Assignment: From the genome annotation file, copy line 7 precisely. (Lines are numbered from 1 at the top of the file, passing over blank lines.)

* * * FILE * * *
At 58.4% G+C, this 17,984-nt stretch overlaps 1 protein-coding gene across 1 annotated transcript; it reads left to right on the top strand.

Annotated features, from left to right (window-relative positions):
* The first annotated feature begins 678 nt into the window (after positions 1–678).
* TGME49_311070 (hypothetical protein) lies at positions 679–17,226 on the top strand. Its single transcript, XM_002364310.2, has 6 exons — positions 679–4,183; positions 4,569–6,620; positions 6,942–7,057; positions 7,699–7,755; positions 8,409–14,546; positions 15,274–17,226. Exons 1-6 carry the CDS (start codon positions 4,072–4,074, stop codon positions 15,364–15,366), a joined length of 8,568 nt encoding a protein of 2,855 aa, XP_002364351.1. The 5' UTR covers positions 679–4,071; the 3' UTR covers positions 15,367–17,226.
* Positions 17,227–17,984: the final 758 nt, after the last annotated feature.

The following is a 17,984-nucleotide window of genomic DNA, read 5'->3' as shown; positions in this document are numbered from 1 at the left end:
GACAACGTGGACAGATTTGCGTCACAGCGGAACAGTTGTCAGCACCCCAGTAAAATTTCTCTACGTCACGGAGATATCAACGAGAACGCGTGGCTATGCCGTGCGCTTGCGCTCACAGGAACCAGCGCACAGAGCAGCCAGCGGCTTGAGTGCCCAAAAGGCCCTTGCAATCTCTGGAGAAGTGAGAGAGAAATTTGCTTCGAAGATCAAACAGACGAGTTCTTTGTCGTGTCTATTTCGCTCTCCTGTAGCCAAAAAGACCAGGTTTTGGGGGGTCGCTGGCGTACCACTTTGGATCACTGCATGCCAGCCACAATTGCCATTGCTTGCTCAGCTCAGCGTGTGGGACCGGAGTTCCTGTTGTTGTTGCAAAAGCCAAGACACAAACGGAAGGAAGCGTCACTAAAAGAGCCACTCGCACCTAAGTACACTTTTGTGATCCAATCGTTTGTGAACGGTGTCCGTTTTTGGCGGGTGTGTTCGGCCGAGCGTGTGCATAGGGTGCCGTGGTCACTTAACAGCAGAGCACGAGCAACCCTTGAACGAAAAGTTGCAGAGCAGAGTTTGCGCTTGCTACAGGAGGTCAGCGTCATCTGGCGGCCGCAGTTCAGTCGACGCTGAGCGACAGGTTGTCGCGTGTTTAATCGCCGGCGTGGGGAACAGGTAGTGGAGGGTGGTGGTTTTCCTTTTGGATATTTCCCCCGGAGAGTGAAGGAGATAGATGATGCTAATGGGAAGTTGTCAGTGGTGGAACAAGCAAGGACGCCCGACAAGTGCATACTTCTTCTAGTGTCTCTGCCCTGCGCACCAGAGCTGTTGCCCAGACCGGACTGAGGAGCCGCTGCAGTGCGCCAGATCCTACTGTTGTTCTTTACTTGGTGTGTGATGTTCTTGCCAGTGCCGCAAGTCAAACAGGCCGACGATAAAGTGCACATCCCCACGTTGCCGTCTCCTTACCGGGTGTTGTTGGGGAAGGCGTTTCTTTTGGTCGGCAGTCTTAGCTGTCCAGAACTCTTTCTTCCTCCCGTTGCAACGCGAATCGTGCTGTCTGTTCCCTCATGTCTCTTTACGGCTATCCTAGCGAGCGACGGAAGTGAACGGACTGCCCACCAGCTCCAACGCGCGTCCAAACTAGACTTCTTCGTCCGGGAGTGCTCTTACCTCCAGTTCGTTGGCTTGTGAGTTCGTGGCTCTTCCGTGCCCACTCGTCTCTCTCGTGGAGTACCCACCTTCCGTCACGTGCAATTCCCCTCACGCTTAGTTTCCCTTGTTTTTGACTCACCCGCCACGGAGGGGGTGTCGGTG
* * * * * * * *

GACAACGTGGACAGATTTGCGTCACAGCGGAACAGTTGTCAGCACCCCAGTAAAATTTCTCTACGTCACGGAGATATCAACGAGAACGCGTGGCTATGCCGTGCGCTTGCGCTCACAGGAACCAGCGCACAGAGCAGCCAGCGGCTTGAGTGCCCAAAAGGCCCTTGCAATCTCTGGAGAAGTGAGAGAGAAATTTGCTTCGAAGATCAAACAGACGAGTTCTTTGTCGTGTCTATTTCGCTCTCCTGTAGCCAAAAAGACCAGGTTTTGGGGGGTCGCTGGCGTACCACTTTGGATCACTGCATGCCAGCCACAATTGCCATTGCTTGCTCAGCTCAGCGTGTGGGACCGGAGTTCCTGTTGTTGTTGCAAAAGCCAAGACACAAACGGAAGGAAGCGTCACTAAAAGAGCCACTCGCACCTAAGTACACTTTTGTGATCCAATCGTTTGTGAACGGTGTCCGTTTTTGGCGGGTGTGTTCGGCCGAGCGTGTGCATAGGGTGCCGTGGTCACTTAACAGCAGAGCACGAGCAACCCTTGAACGAAAAGTTGCAGAGCAGAGTTTGCGCTTGCTACAGGAGGTCAGCGTCATCTGGCGGCCGCAGTTCAGTCGACGCTGAGCGACAGGTTGTCGCGTGTTTAATCGCCGGCGTGGGGAACAGGTAGTGGAGGGTGGTGGTTTTCCTTTTGGATATTTCCCCCGGAGAGTGAAGGAGATAGATGATGCTAATGGGAAGTTGTCAGTGGTGGAACAAGCAAGGACGCCCGACAAGTGCATACTTCTTCTAGTGTCTCTGCCCTGCGCACCAGAGCTGTTGCCCAGACCGGACTGAGGAGCCGCTGCAGTGCGCCAGATCCTACTGTTGTTCTTTACTTGGTGTGTGATGTTCTTGCCAGTGCCGCAAGTCAAACAGGCCGACGATAAAGTGCACATCCCCACGTTGCCGTCTCCTTACCGGGTGTTGTTGGGGAAGGCGTTTCTTTTGGTCGGCAGTCTTAGCTGTCCAGAACTCTTTCTTCCTCCCGTTGCAACGCGAATCGTGCTGTCTGTTCCCTCATGTCTCTTTACGGCTATCCTAGCGAGCGACGGAAGTGAACGGACTGCCCACCAGCTCCAACGCGCGTCCAAACTAGACTTCTTCGTCCGGGAGTGCTCTTACCTCCAGTTCGTTGGCTTGTGAGTTCGTGGCTCTTCCGTGCCCACTCGTCTCTCTCGTGGAGTACCCACCTTCCGTCACGTGCAATTCCCCTCACGCTTAGTTTCCCTTGTTTTTGACTCACCCGCCACGGAGGGGGTGTCGGTG